Since caffeine acts directly on your brain chemicals, drinking too much or drinking regularly over a long period of time can cause your brain to become accustomed to caffeine intake. Over time, you may have to drink more coffee to get the same waking effects.

6 Ways to Boost Your Energy Without Caffeine

Boost Your Energy Without Caffeine

In a world that seems to run on caffeine, how are you supposed to keep up if you don’t want a cup ‘o joe in the morning?


Here are my top 6 tips for boosting your energy without caffeine!

1. Stay Off Your Phone at Least an Hour Before Bed

It’s only logical that we are sleepier in the morning when we don’t get enough sleep the night before.  Research shows that the LED light from our phone stimulates the brain in a way that results in lower levels of hormones that promote sleep and shortens REM cycles.  

This trick takes a bit more planning than putting on the coffee pot in the morning but it will benefit your energy levels and your overall health. Getting enough sleep is also important for your heart, brain, and metabolic health.

2. Stay Chilly

There is a reason we want to get cozy when we nap.  When we are warm, we are more likely to feel drowsy.  So, to feel alert, take off your microfiber jacket and up the A/C.

When you are cool, your body needs to boost its metabolism to keep body temperature up, increasing alertness and performance.

3. Strike a Pose

Believe it or not, staying in a power pose for one minute can boost your energy.  (Power poses are open, expansive postures that make you take up space and look like a superhero.)

Power poses increase testosterone and reduce stress hormones.  The result is, like the name suggests, feeling powerful, more energetic, and more willing to go for it when you are feeling apprehensive or sluggish.

Related Article: Top 20 Foods for Increased Productivity in the Workplace

4. Take a Yoga Break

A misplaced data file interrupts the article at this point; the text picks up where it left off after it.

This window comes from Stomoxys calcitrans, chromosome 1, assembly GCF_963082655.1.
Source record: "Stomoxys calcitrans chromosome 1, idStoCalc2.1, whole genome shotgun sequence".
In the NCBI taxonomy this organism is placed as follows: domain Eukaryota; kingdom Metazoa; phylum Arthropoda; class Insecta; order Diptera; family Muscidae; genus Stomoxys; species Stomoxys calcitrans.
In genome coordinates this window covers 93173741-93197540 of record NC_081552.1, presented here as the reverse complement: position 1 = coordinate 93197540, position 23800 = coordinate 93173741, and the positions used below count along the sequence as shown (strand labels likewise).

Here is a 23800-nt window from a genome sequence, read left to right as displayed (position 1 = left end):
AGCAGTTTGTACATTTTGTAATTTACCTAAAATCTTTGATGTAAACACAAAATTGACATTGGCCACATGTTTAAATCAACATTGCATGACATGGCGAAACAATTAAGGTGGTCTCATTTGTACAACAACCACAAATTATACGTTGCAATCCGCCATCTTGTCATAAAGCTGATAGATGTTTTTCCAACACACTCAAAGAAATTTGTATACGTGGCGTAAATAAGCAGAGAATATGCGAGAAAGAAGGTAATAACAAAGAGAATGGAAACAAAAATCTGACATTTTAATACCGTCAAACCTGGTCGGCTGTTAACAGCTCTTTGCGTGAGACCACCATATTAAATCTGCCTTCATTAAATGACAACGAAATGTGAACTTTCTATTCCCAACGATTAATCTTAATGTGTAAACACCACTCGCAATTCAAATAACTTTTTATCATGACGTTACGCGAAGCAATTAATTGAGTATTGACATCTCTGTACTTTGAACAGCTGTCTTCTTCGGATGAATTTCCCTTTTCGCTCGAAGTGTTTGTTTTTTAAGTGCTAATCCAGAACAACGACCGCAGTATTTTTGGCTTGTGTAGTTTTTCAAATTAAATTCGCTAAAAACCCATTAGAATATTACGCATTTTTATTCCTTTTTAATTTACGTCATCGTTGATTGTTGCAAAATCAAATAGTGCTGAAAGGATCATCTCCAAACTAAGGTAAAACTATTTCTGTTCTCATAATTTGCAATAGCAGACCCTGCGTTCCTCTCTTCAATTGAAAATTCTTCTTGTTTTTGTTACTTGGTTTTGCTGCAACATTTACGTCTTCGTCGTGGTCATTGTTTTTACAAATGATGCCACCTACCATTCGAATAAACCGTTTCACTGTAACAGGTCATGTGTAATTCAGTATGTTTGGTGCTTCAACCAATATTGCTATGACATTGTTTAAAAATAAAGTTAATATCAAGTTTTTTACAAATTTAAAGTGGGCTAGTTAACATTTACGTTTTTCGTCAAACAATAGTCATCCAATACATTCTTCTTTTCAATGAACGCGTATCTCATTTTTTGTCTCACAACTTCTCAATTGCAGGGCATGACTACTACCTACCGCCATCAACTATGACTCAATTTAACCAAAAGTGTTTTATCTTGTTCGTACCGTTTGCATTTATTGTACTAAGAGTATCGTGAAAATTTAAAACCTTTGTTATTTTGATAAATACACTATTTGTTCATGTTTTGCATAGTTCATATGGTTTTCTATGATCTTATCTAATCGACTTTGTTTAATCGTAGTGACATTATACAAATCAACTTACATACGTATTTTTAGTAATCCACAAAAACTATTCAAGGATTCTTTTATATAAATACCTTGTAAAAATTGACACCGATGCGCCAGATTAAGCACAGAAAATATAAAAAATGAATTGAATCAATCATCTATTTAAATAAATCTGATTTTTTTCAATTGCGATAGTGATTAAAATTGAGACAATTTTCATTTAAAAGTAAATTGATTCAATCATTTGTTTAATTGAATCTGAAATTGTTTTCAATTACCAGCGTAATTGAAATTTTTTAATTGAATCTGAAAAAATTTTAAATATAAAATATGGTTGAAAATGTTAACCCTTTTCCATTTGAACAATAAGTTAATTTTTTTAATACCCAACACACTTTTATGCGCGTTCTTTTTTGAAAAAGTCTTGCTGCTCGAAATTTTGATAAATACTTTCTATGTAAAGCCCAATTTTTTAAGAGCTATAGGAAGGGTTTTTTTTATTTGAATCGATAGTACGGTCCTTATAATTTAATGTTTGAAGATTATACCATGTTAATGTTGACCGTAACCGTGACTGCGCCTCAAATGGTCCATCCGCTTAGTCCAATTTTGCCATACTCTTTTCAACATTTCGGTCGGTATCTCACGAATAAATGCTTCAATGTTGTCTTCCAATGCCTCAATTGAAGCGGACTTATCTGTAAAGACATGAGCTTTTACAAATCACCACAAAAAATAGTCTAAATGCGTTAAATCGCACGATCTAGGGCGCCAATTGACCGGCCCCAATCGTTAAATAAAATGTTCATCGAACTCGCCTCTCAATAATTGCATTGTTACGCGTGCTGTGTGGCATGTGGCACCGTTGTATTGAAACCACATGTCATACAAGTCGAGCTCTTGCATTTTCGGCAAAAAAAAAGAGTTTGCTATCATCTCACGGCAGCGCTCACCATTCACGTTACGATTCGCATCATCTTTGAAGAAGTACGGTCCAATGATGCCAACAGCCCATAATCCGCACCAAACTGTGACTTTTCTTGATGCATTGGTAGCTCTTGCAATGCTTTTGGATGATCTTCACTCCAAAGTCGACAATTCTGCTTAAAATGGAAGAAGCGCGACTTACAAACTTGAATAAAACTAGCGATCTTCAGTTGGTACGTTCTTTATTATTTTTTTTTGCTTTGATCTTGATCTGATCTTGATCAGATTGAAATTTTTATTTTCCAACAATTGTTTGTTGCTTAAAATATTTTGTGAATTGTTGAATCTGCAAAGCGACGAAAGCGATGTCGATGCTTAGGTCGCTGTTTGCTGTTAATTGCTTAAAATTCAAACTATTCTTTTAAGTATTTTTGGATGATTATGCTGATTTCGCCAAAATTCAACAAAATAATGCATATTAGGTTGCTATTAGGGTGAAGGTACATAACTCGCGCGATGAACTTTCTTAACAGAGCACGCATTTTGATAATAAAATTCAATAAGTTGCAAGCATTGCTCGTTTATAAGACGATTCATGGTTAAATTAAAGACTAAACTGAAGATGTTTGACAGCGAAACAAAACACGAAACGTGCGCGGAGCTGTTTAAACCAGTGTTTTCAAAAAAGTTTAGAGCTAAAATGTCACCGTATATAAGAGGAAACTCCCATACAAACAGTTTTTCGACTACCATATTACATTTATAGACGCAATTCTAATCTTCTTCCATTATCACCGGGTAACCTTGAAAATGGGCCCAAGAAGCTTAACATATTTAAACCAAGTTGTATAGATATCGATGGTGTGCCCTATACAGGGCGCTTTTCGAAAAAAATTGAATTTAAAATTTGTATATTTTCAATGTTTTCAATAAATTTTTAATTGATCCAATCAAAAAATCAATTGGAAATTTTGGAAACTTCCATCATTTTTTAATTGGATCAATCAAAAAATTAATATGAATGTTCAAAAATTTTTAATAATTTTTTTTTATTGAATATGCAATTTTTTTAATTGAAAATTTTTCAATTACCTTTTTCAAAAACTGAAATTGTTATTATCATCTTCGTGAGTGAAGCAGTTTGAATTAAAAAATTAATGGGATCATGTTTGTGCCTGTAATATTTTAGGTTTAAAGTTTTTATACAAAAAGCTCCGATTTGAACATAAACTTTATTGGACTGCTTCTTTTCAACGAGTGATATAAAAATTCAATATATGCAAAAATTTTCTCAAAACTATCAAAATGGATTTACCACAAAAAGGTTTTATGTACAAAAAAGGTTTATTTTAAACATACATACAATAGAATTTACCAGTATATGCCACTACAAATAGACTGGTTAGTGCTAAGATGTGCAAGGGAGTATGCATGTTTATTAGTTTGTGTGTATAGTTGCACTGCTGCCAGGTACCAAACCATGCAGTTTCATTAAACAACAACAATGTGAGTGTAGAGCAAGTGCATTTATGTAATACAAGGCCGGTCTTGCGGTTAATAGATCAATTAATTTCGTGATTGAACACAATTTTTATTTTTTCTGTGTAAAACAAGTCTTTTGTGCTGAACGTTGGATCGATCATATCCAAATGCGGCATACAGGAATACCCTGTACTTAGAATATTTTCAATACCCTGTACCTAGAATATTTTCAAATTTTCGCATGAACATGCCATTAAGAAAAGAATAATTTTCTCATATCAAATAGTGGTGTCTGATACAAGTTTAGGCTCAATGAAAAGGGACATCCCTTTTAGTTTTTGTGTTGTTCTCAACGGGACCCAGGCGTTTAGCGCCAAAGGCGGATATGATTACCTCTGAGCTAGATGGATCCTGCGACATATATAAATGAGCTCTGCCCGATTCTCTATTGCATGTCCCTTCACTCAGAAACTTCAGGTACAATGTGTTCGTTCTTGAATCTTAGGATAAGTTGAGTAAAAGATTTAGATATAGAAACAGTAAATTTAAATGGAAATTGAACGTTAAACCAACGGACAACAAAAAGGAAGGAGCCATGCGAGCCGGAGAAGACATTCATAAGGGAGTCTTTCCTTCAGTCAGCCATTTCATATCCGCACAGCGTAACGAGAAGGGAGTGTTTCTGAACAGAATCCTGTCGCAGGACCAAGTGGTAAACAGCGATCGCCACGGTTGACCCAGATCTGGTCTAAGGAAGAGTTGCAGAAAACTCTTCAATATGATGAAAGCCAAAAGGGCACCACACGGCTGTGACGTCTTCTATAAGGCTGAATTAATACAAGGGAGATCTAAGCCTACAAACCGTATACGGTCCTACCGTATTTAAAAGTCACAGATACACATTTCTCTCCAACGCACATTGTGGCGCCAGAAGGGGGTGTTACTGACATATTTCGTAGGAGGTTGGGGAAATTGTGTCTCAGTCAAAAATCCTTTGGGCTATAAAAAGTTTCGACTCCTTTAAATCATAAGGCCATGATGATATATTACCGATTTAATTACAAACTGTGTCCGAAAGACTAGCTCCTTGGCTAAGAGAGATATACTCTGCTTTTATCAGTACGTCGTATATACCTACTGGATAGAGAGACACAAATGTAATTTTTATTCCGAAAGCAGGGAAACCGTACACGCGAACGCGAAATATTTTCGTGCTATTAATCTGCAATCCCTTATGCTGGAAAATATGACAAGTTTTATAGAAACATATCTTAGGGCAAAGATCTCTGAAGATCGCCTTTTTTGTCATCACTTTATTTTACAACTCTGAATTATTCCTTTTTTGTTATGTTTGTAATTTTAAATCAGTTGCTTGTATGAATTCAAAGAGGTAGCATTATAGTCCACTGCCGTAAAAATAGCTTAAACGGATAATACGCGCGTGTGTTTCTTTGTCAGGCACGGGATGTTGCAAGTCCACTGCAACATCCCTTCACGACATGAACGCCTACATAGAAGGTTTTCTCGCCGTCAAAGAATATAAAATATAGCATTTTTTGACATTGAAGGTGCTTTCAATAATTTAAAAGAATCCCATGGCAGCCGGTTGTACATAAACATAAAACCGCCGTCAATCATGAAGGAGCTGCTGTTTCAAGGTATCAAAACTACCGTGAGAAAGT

Woman doing yoga

Some studies show that a yoga session could be even more effective than power poses for boosting confidence and energy.  

And don’t let the anxiety of having to break off from work to head to a yoga class stop you from getting your “om” on.  The study cited above shows that the positive effects of yoga on energy and self-esteem begin to appear only after performing yoga poses for 2 minutes.

5. Get Some Sun

Exposure to sunlight helps to reset your biological clock, making you feel more alert. Exposure to light suppresses melatonin levels, one of the chemicals responsible for making you feel sleepy.  The best way to take advantage of this is to wake up with the sun and begin to wind down when the sun goes down.  But we all know that is unrealistic for most of our schedules.

An alternative is making your “own” sunlight early in the morning with sun-imitating gadgets, like HeimVision’s Sunrise alarm clock, that also has sunset simulation.  

6. Use Rosemary, Sage, or Peppermint Essential Oils

Researchers have become increasingly interested in the science behind the effects of essential oils on our health.  Researchers have demonstrated that the aromas of sage, rosemary, or peppermint help to boost cognitive performance and even memory.

You can place any of these essential oils in a diffuser (we like this one!) or keep fresh sprigs around to sniff when you are feeling drowsy.

Take Home Message

Caffeine may seem like a miracle substance to a lot of people but you must remember it works because it has a chemical effect on your brain.  While up to 400 mg a day of caffeine is fine for most people, many people will drink cup after cup of coffee or tea searching for it to make its way to their brain and stimulate a sense of wakefulness.

If you are worried about your caffeine intake, remember that there are healthy, safe, and effective alternatives to caffeine to boost your energy, from short-term fixes (like striking a power pose or lowering the air conditioning) to long-term, sustainable fixes (like adjusting your sleep schedule to emulate the sun or getting accustomed to staying off your phone before heading to bed).